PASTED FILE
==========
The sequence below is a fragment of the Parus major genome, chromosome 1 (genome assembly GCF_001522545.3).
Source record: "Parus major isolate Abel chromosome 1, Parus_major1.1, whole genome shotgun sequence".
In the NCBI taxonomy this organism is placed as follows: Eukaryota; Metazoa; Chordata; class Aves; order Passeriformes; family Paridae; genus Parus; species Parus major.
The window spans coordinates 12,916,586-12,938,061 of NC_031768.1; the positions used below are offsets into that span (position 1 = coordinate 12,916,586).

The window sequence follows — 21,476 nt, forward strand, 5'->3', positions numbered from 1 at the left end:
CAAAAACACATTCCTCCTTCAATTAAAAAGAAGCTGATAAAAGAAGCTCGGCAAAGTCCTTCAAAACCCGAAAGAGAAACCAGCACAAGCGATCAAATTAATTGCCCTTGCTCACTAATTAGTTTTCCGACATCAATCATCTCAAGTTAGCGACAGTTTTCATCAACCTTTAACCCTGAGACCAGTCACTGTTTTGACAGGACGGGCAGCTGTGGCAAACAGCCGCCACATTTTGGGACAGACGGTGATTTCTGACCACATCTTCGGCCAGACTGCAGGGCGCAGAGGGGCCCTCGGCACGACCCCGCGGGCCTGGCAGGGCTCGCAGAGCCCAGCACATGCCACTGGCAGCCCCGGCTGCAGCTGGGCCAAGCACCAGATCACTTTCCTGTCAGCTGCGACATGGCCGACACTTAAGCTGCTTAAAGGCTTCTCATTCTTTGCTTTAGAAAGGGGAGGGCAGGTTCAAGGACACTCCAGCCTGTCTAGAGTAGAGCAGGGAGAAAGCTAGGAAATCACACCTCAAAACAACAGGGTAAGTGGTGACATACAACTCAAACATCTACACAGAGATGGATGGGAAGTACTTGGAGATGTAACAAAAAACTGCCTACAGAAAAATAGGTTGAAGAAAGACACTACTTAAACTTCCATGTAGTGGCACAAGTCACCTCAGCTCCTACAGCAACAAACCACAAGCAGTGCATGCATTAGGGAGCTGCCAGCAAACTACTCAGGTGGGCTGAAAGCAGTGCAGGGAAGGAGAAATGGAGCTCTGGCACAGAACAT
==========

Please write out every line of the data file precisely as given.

The sequence below is a fragment of the Parus major genome, chromosome 1 (genome assembly GCF_001522545.3).
Source record: "Parus major isolate Abel chromosome 1, Parus_major1.1, whole genome shotgun sequence".
In the NCBI taxonomy this organism is placed as follows: Eukaryota; Metazoa; Chordata; class Aves; order Passeriformes; family Paridae; genus Parus; species Parus major.
The window spans coordinates 12,916,586-12,938,061 of NC_031768.1; the positions used below are offsets into that span (position 1 = coordinate 12,916,586).

The window sequence follows — 21,476 nt, forward strand, 5'->3', positions numbered from 1 at the left end:
CAAAAACACATTCCTCCTTCAATTAAAAAGAAGCTGATAAAAGAAGCTCGGCAAAGTCCTTCAAAACCCGAAAGAGAAACCAGCACAAGCGATCAAATTAATTGCCCTTGCTCACTAATTAGTTTTCCGACATCAATCATCTCAAGTTAGCGACAGTTTTCATCAACCTTTAACCCTGAGACCAGTCACTGTTTTGACAGGACGGGCAGCTGTGGCAAACAGCCGCCACATTTTGGGACAGACGGTGATTTCTGACCACATCTTCGGCCAGACTGCAGGGCGCAGAGGGGCCCTCGGCACGACCCCGCGGGCCTGGCAGGGCTCGCAGAGCCCAGCACATGCCACTGGCAGCCCCGGCTGCAGCTGGGCCAAGCACCAGATCACTTTCCTGTCAGCTGCGACATGGCCGACACTTAAGCTGCTTAAAGGCTTCTCATTCTTTGCTTTAGAAAGGGGAGGGCAGGTTCAAGGACACTCCAGCCTGTCTAGAGTAGAGCAGGGAGAAAGCTAGGAAATCACACCTCAAAACAACAGGGTAAGTGGTGACATACAACTCAAACATCTACACAGAGATGGATGGGAAGTACTTGGAGATGTAACAAAAAACTGCCTACAGAAAAATAGGTTGAAGAAAGACACTACTTAAACTTCCATGTAGTGGCACAAGTCACCTCAGCTCCTACAGCAACAAACCACAAGCAGTGCATGCATTAGGGAGCTGCCAGCAAACTACTCAGGTGGGCTGAAAGCAGTGCAGGGAAGGAGAAATGGAGCTCTGGCACAGAACAT